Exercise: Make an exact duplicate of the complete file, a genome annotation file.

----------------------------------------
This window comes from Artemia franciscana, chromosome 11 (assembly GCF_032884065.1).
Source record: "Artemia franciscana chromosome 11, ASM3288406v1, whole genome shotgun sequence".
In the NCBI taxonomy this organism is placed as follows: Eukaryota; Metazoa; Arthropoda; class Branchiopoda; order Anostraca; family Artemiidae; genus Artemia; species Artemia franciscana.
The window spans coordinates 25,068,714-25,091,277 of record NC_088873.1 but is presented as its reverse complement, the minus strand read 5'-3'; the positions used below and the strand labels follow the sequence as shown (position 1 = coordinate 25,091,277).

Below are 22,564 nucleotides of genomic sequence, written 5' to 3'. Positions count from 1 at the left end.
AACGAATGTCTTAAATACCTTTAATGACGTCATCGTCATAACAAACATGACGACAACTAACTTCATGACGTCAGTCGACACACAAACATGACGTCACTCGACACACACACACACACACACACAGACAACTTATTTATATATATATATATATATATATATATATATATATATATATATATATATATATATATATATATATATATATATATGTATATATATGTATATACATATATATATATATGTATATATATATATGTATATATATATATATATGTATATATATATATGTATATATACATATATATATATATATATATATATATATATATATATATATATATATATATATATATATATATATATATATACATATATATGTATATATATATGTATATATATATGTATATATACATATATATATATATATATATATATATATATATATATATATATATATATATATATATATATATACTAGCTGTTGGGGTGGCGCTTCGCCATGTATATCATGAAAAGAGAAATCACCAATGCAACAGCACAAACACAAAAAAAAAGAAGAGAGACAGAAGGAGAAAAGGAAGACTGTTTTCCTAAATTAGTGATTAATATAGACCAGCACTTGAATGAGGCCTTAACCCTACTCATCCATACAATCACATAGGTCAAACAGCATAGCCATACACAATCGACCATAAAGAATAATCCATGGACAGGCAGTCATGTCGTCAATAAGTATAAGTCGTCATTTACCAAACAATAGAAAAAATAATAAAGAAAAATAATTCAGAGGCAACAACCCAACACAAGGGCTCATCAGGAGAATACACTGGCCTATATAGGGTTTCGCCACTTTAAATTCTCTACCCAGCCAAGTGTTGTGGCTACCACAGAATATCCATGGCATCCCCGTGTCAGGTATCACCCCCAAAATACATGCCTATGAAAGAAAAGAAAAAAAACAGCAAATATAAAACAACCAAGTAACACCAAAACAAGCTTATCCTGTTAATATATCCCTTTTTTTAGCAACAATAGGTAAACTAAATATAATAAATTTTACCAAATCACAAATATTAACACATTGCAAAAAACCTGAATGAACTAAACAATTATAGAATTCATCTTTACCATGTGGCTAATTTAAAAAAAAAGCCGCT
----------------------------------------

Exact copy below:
This window comes from Artemia franciscana, chromosome 11 (assembly GCF_032884065.1).
Source record: "Artemia franciscana chromosome 11, ASM3288406v1, whole genome shotgun sequence".
In the NCBI taxonomy this organism is placed as follows: Eukaryota; Metazoa; Arthropoda; class Branchiopoda; order Anostraca; family Artemiidae; genus Artemia; species Artemia franciscana.
The window spans coordinates 25,068,714-25,091,277 of record NC_088873.1 but is presented as its reverse complement, the minus strand read 5'-3'; the positions used below and the strand labels follow the sequence as shown (position 1 = coordinate 25,091,277).

Below are 22,564 nucleotides of genomic sequence, written 5' to 3'. Positions count from 1 at the left end.
AACGAATGTCTTAAATACCTTTAATGACGTCATCGTCATAACAAACATGACGACAACTAACTTCATGACGTCAGTCGACACACAAACATGACGTCACTCGACACACACACACACACACACACAGACAACTTATTTATATATATATATATATATATATATATATATATATATATATATATATATATATATATATATATATATATATATATGTATATATATGTATATACATATATATATATATGTATATATATATATGTATATATATATATATATGTATATATATATATGTATATATACATATATATATATATATATATATATATATATATATATATATATATATATATATATATATATATATATATATACATATATATGTATATATATATGTATATATATATGTATATATACATATATATATATATATATATATATATATATATATATATATATATATATATATATATATATATACTAGCTGTTGGGGTGGCGCTTCGCCATGTATATCATGAAAAGAGAAATCACCAATGCAACAGCACAAACACAAAAAAAAAGAAGAGAGACAGAAGGAGAAAAGGAAGACTGTTTTCCTAAATTAGTGATTAATATAGACCAGCACTTGAATGAGGCCTTAACCCTACTCATCCATACAATCACATAGGTCAAACAGCATAGCCATACACAATCGACCATAAAGAATAATCCATGGACAGGCAGTCATGTCGTCAATAAGTATAAGTCGTCATTTACCAAACAATAGAAAAAATAATAAAGAAAAATAATTCAGAGGCAACAACCCAACACAAGGGCTCATCAGGAGAATACACTGGCCTATATAGGGTTTCGCCACTTTAAATTCTCTACCCAGCCAAGTGTTGTGGCTACCACAGAATATCCATGGCATCCCCGTGTCAGGTATCACCCCCAAAATACATGCCTATGAAAGAAAAGAAAAAAAACAGCAAATATAAAACAACCAAGTAACACCAAAACAAGCTTATCCTGTTAATATATCCCTTTTTTTAGCAACAATAGGTAAACTAAATATAATAAATTTTACCAAATCACAAATATTAACACATTGCAAAAAACCTGAATGAACTAAACAATTATAGAATTCATCTTTACCATGTGGCTAATTTAAAAAAAAAGCCGCT